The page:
Why so curious?

Curiosity is an important motivator in our search for knowledge. Research shows that we are mostly curious about information that reduces uncertainty about our world

This post is also available in Dutch.

We spend a lot of time looking for and consuming information. But why are we willing to invest so much (precious) time in this even if the information seems to be, well, useless? Researcher Lieke van Lieshout has spent the last four years investigating this topic at the Donders Institute.

A gap in knowledge drives curiosity
One hypothesis is that we are curious about information because this information in itself is attractive or rewarding. The idea behind this hypothesis is that curiosity is driven by the difference between what you know and what you don’t (yet) know: the so-called information gap. It could be the case that we are curious about information to close that gap, and find the reduction in uncertainty about the world rewarding.

A lottery of uncertainty
To research this idea, van Lieshout shows participants in her research various lotteries: one marble is drawn from a vase of red and blue marbles. These marbles are worth points, which determine the potential reward the participant will receive. The distribution of red and blue marbles in the vase determines the uncertainty: what colour marble will be drawn next? Indeed, we appear to be more curious about the outcome of the lottery if the uncertainty increases, while the size of the potential reward does not matter. 

Examples of the lottery experiments. On the left, the expected reward is lower than on the right (A: 25% chance of 90 and 75% chance of 10 = on average 30 points, and B: 50% chance of 30 and 50% chance of 70 = on average 50 points). In the case of lottery B, you are more uncertain about the outcome; the odds of drawing a red or blue marble are equal. After the experiment, participants had to indicate how curious they were about the outcome. This did not affect the odds of seeing the outcome; you only saw the outcome 50% of the time.

You can see the relief of uncertainty in your brain
Van Lieshout also looked at peoples brain during this task. The most important finding was that at the moment the outcome was shown (and you were relieved of your uncertainty), a brain area called the insula became active. How active? That depended on the amount of information the outcome provided: the bigger the gap in your knowledge, the more the insula responded to the outcome. Remarkably, van Lieshout found no effect in brain areas that are usually associated with rewards (like money or a tasty snack); the rewarding value of information is thus different than that of a ‘usual’ reward, even in the brain.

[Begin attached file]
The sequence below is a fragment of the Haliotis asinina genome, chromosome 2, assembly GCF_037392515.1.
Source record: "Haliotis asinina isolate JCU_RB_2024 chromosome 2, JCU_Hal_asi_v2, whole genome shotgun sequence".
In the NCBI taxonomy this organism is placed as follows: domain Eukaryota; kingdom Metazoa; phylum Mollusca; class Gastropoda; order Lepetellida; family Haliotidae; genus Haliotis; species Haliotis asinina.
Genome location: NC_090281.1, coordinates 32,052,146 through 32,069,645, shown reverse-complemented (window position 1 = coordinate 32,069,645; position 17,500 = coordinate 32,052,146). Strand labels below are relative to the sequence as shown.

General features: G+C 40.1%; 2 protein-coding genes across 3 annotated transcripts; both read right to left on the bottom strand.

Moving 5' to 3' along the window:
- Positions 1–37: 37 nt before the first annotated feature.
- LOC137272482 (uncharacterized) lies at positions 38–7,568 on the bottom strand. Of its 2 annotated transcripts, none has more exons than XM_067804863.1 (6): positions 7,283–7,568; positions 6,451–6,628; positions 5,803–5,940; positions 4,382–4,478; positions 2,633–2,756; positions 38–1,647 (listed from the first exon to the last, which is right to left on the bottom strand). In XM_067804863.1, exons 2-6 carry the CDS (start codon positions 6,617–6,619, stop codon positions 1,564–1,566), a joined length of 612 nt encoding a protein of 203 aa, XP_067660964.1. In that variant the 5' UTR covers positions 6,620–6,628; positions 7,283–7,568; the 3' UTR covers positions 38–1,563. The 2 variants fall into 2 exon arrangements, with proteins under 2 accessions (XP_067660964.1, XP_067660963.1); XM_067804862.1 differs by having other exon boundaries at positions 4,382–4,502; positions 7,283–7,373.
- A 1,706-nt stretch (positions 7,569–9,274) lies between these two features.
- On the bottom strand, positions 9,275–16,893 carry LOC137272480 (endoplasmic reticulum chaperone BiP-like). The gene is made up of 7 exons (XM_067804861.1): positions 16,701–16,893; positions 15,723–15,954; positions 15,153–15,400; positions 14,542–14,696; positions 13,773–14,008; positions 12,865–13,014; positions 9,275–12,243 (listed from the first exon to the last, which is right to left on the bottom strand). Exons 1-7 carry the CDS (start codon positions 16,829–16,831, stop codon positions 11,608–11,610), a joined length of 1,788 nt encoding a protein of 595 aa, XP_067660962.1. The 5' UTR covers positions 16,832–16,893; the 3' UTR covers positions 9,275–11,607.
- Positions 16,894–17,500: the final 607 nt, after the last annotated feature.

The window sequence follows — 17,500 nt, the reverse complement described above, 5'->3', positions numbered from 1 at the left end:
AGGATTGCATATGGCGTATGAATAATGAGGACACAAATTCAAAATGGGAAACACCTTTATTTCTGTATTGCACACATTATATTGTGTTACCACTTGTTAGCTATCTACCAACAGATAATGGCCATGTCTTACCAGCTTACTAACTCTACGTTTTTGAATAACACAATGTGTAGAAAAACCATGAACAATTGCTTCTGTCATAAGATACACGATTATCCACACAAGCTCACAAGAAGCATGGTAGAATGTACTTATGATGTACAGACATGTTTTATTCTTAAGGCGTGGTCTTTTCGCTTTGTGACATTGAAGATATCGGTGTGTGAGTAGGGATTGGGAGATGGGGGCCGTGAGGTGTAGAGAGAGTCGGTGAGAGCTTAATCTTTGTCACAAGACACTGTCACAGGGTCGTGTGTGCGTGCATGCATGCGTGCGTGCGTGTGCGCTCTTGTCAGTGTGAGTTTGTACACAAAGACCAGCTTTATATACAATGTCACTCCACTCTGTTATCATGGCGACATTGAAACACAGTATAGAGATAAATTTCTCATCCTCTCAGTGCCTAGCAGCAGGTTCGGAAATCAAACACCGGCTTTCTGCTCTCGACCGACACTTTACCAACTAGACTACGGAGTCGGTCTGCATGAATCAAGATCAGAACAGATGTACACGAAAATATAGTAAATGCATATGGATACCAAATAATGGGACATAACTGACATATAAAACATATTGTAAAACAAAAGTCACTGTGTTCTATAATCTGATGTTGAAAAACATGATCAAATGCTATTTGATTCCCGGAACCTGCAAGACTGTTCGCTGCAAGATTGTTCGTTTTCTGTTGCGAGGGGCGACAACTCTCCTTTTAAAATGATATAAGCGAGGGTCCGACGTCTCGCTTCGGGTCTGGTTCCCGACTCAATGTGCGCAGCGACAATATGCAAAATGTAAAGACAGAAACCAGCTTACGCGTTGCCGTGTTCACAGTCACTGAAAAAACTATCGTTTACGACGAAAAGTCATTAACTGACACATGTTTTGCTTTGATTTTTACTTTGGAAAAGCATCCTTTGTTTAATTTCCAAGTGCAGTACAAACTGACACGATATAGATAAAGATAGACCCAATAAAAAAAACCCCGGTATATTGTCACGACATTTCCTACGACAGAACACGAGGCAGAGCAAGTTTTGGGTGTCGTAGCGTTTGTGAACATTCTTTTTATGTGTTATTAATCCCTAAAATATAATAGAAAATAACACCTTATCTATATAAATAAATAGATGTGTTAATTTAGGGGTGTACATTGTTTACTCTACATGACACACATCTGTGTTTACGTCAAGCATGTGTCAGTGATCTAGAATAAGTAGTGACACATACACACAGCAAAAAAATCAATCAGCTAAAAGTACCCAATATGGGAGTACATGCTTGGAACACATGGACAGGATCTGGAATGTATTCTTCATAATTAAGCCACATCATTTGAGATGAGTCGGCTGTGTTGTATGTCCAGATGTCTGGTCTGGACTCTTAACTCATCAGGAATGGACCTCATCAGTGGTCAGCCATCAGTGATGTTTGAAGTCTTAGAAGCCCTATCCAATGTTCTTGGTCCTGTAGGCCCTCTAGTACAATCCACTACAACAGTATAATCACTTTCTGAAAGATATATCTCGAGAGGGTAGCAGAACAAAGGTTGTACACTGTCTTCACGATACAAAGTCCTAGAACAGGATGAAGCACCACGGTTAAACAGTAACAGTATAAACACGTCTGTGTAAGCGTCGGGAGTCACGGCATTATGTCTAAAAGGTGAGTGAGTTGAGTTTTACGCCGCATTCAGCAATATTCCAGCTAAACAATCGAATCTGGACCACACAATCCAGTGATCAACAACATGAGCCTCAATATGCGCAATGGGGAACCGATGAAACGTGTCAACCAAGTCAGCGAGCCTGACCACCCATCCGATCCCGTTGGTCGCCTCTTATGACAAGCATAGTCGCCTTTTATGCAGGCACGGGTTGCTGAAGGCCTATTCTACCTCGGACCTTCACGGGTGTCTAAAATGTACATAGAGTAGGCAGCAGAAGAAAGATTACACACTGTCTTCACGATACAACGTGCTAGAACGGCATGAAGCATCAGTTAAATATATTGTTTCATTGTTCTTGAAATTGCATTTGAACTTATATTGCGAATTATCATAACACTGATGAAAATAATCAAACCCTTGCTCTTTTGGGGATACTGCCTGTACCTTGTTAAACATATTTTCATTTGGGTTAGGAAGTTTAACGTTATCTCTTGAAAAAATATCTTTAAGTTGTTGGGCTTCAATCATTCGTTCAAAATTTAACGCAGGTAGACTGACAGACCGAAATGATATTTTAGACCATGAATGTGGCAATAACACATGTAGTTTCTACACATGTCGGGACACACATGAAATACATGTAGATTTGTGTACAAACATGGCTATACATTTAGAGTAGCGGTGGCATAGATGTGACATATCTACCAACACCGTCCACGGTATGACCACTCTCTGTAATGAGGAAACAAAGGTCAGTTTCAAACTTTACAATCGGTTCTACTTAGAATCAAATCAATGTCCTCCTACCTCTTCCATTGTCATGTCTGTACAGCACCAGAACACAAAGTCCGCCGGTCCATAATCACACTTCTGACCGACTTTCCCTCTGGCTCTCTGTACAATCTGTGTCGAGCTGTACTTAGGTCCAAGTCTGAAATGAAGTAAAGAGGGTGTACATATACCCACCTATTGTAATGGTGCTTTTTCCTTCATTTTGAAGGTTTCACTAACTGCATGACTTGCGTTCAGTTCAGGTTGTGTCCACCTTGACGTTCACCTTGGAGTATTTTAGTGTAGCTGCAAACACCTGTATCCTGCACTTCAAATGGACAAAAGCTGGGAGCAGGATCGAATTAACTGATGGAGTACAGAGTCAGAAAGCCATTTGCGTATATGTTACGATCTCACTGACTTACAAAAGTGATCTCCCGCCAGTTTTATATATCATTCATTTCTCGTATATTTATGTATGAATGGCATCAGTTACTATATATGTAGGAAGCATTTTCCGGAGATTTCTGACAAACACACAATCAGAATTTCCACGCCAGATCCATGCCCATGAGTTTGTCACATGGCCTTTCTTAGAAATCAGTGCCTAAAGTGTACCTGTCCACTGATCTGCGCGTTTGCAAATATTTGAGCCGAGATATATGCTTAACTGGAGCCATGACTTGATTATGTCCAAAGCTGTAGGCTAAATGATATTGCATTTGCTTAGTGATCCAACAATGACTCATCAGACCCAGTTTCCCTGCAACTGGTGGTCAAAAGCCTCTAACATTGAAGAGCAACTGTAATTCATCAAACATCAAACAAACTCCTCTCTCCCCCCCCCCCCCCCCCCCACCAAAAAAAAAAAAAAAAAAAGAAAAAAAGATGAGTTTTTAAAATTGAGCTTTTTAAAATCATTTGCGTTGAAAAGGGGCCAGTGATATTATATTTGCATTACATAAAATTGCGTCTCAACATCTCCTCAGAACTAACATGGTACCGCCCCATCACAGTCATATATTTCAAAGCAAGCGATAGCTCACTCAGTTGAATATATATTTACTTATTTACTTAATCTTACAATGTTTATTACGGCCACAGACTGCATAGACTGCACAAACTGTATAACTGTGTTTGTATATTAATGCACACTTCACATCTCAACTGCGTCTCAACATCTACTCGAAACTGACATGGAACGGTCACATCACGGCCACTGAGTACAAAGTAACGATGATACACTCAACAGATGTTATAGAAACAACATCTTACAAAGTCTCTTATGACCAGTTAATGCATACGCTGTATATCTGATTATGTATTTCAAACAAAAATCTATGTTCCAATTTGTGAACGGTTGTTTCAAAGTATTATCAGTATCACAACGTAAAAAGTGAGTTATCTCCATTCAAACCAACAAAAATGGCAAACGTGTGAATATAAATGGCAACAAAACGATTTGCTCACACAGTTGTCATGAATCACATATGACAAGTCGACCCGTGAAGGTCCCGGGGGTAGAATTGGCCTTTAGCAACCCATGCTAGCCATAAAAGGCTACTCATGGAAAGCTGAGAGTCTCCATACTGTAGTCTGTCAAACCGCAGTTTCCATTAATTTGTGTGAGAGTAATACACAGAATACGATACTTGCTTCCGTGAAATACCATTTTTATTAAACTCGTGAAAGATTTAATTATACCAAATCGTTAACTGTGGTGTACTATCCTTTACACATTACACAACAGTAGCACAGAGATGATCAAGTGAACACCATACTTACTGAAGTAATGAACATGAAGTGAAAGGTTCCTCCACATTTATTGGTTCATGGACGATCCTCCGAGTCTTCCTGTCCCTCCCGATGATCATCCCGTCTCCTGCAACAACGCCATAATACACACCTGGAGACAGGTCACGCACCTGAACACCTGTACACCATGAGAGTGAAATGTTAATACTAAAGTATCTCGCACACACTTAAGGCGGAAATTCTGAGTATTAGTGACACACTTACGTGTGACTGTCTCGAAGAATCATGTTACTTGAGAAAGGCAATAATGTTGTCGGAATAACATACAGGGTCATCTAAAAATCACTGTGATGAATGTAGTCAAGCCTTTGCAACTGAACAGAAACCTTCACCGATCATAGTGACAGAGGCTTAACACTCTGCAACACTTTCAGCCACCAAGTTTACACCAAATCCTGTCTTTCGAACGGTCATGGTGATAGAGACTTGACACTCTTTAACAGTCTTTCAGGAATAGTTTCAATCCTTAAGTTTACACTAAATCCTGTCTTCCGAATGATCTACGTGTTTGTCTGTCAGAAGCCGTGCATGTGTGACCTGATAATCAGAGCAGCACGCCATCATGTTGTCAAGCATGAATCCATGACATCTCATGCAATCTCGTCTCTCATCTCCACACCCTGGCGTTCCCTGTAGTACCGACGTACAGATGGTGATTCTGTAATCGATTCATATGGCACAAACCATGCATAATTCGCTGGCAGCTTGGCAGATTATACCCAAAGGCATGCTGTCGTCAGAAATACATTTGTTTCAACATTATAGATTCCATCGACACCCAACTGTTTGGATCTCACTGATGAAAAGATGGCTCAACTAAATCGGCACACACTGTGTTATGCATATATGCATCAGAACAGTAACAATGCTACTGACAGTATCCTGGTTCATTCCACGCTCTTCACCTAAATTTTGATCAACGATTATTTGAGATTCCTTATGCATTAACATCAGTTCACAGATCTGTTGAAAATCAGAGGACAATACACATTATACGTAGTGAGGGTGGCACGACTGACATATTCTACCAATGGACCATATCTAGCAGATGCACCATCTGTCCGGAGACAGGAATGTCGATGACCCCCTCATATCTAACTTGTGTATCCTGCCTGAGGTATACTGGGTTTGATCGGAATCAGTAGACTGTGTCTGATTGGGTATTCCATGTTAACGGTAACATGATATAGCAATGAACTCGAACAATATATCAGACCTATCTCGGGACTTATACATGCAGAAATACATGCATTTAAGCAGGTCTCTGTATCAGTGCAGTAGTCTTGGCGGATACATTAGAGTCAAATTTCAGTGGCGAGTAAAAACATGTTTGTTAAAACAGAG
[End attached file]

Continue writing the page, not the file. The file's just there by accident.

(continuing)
Activation in the brain on the moment you are released from your curiosity

We’re also curious about negative information, and we don’t like uncertainty
So, the size of the reward doesn’t make you more curious. But what if you may lose something? That doesn’t seem to matter either, found van Lieshout. Uncertainty was still the driving force behind curiosity, regardless of winning or losing something. Therefore, we are mostly curious to reduce our uncertainty. We act like this because the experience of uncertainty is unpleasant. Van Lieshout asked participants how happy the experiments made them. The more uncertain the lottery, the more negative the participants were, even if they had nothing to lose!

People are thus mostly curious about information to reduce the unpleasant state of uncertainty, and the relief of this uncertainty is like a special kind of reward. In two weeks, Lieke van Lieshout will defend her PhD based on this research. She will continue as a postdoctoral researcher in this relatively new area, where she will also investigate how knowledge about curiosity can be used in education.

Image by Dmitry Ratushny on Unsplash

Author: Floortje Bouwkamp
Buddy: Marlijn ter Bekke
Editor: Felix Klaassen
Translation: Wessel Hieselaar
Editor translation: Marisha Manahova

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